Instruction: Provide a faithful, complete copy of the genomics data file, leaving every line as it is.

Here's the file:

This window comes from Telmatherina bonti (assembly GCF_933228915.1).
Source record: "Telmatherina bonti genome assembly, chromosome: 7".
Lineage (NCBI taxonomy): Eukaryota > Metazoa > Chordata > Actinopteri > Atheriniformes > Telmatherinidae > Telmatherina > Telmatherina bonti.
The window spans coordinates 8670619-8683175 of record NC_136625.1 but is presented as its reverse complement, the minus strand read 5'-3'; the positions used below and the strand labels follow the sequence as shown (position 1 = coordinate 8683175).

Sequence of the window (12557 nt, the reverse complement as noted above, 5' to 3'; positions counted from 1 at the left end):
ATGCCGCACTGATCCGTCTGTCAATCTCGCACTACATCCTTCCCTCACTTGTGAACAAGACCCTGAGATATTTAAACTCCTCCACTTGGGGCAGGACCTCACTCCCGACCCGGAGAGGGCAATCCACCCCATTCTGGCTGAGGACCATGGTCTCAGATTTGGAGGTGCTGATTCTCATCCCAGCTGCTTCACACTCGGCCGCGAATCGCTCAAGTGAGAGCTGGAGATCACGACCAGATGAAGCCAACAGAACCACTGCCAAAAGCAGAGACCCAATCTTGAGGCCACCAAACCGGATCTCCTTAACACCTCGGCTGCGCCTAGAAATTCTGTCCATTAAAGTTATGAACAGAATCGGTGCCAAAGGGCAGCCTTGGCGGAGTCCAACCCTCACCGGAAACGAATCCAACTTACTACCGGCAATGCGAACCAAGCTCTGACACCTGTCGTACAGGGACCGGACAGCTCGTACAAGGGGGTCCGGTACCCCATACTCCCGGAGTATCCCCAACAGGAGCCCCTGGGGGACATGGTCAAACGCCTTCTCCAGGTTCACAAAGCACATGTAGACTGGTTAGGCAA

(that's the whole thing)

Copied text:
This window comes from Telmatherina bonti (assembly GCF_933228915.1).
Source record: "Telmatherina bonti genome assembly, chromosome: 7".
Lineage (NCBI taxonomy): Eukaryota > Metazoa > Chordata > Actinopteri > Atheriniformes > Telmatherinidae > Telmatherina > Telmatherina bonti.
The window spans coordinates 8670619-8683175 of record NC_136625.1 but is presented as its reverse complement, the minus strand read 5'-3'; the positions used below and the strand labels follow the sequence as shown (position 1 = coordinate 8683175).

Sequence of the window (12557 nt, the reverse complement as noted above, 5' to 3'; positions counted from 1 at the left end):
ATGCCGCACTGATCCGTCTGTCAATCTCGCACTACATCCTTCCCTCACTTGTGAACAAGACCCTGAGATATTTAAACTCCTCCACTTGGGGCAGGACCTCACTCCCGACCCGGAGAGGGCAATCCACCCCATTCTGGCTGAGGACCATGGTCTCAGATTTGGAGGTGCTGATTCTCATCCCAGCTGCTTCACACTCGGCCGCGAATCGCTCAAGTGAGAGCTGGAGATCACGACCAGATGAAGCCAACAGAACCACTGCCAAAAGCAGAGACCCAATCTTGAGGCCACCAAACCGGATCTCCTTAACACCTCGGCTGCGCCTAGAAATTCTGTCCATTAAAGTTATGAACAGAATCGGTGCCAAAGGGCAGCCTTGGCGGAGTCCAACCCTCACCGGAAACGAATCCAACTTACTACCGGCAATGCGAACCAAGCTCTGACACCTGTCGTACAGGGACCGGACAGCTCGTACAAGGGGGTCCGGTACCCCATACTCCCGGAGTATCCCCAACAGGAGCCCCTGGGGGACATGGTCAAACGCCTTCTCCAGGTTCACAAAGCACATGTAGACTGGTTAGGCAA